| Ancash Region, Peru|
| 6,126 m|
| Toni Egger, Siegfried Jungmeir|
Cordillera Huayhuash, Andes
Yerupajá, Rondoy, Siula Grande, Sarapo, Rasac
Jirishanca is a 6,094 metres (19,993 ft) high mountain in the Huayhuash mountain range in west central Peru, part of the Andes. Other sources cite a height of 6,126 metres (20,098 ft). It is the tenth highest peak in Peru and the third in the Huayhuash range (after Yerupajá and Siula Grande). Jirishanca translates as "hummingbird bill peak".
The mountain is notoriously difficult and has seen very few successful ascents. The first ascent in July 1957 by the Austrian mountaineers Toni Egger and Siegfried Jungmair over the (north)east face has been called "one of the boldest climbing feats ever performed in the Cordillera". Their route has only been repeated once. In 1964 Gary Colliver and Glen Denny of an American expedition climbed the north ridge to the slightly lower north summit, but a traverse over the "cockscomb of ice" connecting to the main summit has so far not been attempted. On July 6, 1969, an Italian team led by the 60-year-old Riccardo Cassin forged the first route through the West face. On July 31, 1971 the Americans Dean Caldwell and Jon Bowlin first climbed the southwest face in two days. Leaving their expedition below, Bowlin and Caldwell forged their own route and reached the peak on August 1, and were back at base camp by August 2. In 1973, a Japanese team led by Masayuki Shinohara succeeded in climbing the south east face for the first time, though it took them 49 days.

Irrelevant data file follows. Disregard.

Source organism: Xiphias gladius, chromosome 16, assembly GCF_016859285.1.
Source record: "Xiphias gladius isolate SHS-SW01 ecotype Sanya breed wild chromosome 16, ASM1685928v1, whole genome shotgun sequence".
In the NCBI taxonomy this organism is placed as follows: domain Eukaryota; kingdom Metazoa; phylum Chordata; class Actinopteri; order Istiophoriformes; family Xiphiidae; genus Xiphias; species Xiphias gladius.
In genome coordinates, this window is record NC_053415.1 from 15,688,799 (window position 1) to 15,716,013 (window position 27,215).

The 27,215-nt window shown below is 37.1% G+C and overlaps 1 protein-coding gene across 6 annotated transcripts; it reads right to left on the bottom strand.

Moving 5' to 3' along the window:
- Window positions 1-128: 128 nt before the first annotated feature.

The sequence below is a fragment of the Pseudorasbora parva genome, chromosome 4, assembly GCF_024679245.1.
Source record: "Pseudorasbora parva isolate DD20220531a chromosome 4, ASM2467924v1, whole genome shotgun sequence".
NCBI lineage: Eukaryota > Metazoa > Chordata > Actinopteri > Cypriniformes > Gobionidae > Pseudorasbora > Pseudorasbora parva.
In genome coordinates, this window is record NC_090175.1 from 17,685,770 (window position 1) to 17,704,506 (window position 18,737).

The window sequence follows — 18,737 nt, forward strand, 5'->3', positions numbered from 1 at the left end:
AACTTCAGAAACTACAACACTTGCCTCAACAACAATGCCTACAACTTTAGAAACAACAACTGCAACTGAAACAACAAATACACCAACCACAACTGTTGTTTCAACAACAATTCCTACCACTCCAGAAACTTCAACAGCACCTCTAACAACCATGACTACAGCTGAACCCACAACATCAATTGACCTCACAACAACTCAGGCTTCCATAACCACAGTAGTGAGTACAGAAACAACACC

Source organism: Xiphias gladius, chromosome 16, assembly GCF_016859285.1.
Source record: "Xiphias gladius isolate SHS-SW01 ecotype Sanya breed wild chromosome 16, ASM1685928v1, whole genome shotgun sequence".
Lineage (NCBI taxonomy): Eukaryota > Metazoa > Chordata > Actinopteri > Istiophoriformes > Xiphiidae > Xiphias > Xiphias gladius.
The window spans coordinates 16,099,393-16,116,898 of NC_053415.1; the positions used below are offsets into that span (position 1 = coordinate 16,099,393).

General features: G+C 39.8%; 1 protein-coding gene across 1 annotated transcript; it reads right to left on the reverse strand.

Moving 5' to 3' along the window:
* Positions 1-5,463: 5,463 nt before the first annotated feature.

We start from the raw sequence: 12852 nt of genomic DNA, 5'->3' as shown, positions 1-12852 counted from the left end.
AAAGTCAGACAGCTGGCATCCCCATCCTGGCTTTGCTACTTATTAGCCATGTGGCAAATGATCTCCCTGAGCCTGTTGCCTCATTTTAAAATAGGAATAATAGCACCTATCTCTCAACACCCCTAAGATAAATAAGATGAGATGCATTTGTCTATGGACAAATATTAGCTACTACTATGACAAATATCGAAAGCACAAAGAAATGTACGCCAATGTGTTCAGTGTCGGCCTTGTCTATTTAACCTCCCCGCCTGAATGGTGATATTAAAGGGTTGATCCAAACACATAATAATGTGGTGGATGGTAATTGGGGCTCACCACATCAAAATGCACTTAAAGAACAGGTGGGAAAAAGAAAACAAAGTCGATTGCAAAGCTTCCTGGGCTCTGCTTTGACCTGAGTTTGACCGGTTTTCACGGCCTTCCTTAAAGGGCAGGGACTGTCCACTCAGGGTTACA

It is one of the hardest 6000 meter mountains of the Andes. The easier route to the summit is quoted TD but more difficult routes exist, many on them on vertical ice and with overhanging section of mixed terrain such as the Cassin route (70° ice and a pitch rated UIAA IV+).